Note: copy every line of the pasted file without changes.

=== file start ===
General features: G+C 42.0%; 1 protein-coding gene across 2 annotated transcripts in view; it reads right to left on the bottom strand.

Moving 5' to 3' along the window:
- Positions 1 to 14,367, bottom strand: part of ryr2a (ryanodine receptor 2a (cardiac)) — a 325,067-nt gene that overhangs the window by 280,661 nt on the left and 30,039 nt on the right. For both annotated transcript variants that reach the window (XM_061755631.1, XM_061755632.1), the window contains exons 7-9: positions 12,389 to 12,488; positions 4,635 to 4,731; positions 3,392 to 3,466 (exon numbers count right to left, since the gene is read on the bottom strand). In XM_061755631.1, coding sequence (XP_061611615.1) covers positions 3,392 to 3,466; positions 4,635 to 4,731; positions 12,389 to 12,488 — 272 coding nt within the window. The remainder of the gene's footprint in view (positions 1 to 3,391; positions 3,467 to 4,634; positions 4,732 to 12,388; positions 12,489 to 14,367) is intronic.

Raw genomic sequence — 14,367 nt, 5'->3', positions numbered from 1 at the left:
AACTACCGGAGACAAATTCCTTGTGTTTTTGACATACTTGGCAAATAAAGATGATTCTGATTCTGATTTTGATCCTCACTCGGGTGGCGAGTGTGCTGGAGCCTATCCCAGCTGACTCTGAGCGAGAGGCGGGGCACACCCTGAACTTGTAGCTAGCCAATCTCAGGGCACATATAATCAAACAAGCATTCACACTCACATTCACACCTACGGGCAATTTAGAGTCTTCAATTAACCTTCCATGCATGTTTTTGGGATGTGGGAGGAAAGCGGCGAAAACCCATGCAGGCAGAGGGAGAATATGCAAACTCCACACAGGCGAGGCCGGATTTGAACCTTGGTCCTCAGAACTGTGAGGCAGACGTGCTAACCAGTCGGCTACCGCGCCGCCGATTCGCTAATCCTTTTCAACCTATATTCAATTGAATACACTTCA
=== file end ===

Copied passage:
General features: G+C 42.0%; 1 protein-coding gene across 2 annotated transcripts in view; it reads right to left on the bottom strand.

Moving 5' to 3' along the window:
- Positions 1 to 14,367, bottom strand: part of ryr2a (ryanodine receptor 2a (cardiac)) — a 325,067-nt gene that overhangs the window by 280,661 nt on the left and 30,039 nt on the right. For both annotated transcript variants that reach the window (XM_061755631.1, XM_061755632.1), the window contains exons 7-9: positions 12,389 to 12,488; positions 4,635 to 4,731; positions 3,392 to 3,466 (exon numbers count right to left, since the gene is read on the bottom strand). In XM_061755631.1, coding sequence (XP_061611615.1) covers positions 3,392 to 3,466; positions 4,635 to 4,731; positions 12,389 to 12,488 — 272 coding nt within the window. The remainder of the gene's footprint in view (positions 1 to 3,391; positions 3,467 to 4,634; positions 4,732 to 12,388; positions 12,489 to 14,367) is intronic.

Raw genomic sequence — 14,367 nt, 5'->3', positions numbered from 1 at the left:
AACTACCGGAGACAAATTCCTTGTGTTTTTGACATACTTGGCAAATAAAGATGATTCTGATTCTGATTTTGATCCTCACTCGGGTGGCGAGTGTGCTGGAGCCTATCCCAGCTGACTCTGAGCGAGAGGCGGGGCACACCCTGAACTTGTAGCTAGCCAATCTCAGGGCACATATAATCAAACAAGCATTCACACTCACATTCACACCTACGGGCAATTTAGAGTCTTCAATTAACCTTCCATGCATGTTTTTGGGATGTGGGAGGAAAGCGGCGAAAACCCATGCAGGCAGAGGGAGAATATGCAAACTCCACACAGGCGAGGCCGGATTTGAACCTTGGTCCTCAGAACTGTGAGGCAGACGTGCTAACCAGTCGGCTACCGCGCCGCCGATTCGCTAATCCTTTTCAACCTATATTCAATTGAATACACTTCA